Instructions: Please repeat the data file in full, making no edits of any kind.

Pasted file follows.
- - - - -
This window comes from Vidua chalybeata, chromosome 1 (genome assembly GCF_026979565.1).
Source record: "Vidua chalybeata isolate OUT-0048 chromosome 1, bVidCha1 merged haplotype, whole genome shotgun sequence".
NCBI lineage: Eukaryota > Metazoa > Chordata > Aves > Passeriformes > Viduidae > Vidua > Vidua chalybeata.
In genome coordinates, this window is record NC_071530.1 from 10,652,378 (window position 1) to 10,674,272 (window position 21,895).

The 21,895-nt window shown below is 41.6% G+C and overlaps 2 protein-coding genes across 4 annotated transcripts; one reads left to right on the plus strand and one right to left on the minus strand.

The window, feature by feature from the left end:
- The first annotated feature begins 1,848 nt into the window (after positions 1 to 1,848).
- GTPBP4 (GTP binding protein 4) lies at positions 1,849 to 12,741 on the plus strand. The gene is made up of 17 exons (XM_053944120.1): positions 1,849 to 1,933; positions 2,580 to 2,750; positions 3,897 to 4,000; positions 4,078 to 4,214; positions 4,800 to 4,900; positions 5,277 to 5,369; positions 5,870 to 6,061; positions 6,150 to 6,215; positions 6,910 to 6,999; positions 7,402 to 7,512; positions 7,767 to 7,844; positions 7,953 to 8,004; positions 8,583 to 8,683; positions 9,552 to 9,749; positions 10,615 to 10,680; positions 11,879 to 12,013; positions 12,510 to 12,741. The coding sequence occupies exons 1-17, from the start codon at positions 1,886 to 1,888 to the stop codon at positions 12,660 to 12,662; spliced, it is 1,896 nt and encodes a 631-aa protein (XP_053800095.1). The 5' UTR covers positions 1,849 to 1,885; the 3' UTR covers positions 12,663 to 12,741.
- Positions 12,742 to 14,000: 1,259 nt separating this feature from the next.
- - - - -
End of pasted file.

This window comes from Vidua chalybeata, chromosome 1 (genome assembly GCF_026979565.1).
Source record: "Vidua chalybeata isolate OUT-0048 chromosome 1, bVidCha1 merged haplotype, whole genome shotgun sequence".
NCBI lineage: Eukaryota > Metazoa > Chordata > Aves > Passeriformes > Viduidae > Vidua > Vidua chalybeata.
In genome coordinates, this window is record NC_071530.1 from 10,652,378 (window position 1) to 10,674,272 (window position 21,895).

The 21,895-nt window shown below is 41.6% G+C and overlaps 2 protein-coding genes across 4 annotated transcripts; one reads left to right on the plus strand and one right to left on the minus strand.

The window, feature by feature from the left end:
- The first annotated feature begins 1,848 nt into the window (after positions 1 to 1,848).
- GTPBP4 (GTP binding protein 4) lies at positions 1,849 to 12,741 on the plus strand. The gene is made up of 17 exons (XM_053944120.1): positions 1,849 to 1,933; positions 2,580 to 2,750; positions 3,897 to 4,000; positions 4,078 to 4,214; positions 4,800 to 4,900; positions 5,277 to 5,369; positions 5,870 to 6,061; positions 6,150 to 6,215; positions 6,910 to 6,999; positions 7,402 to 7,512; positions 7,767 to 7,844; positions 7,953 to 8,004; positions 8,583 to 8,683; positions 9,552 to 9,749; positions 10,615 to 10,680; positions 11,879 to 12,013; positions 12,510 to 12,741. The coding sequence occupies exons 1-17, from the start codon at positions 1,886 to 1,888 to the stop codon at positions 12,660 to 12,662; spliced, it is 1,896 nt and encodes a 631-aa protein (XP_053800095.1). The 5' UTR covers positions 1,849 to 1,885; the 3' UTR covers positions 12,663 to 12,741.
- Positions 12,742 to 14,000: 1,259 nt separating this feature from the next.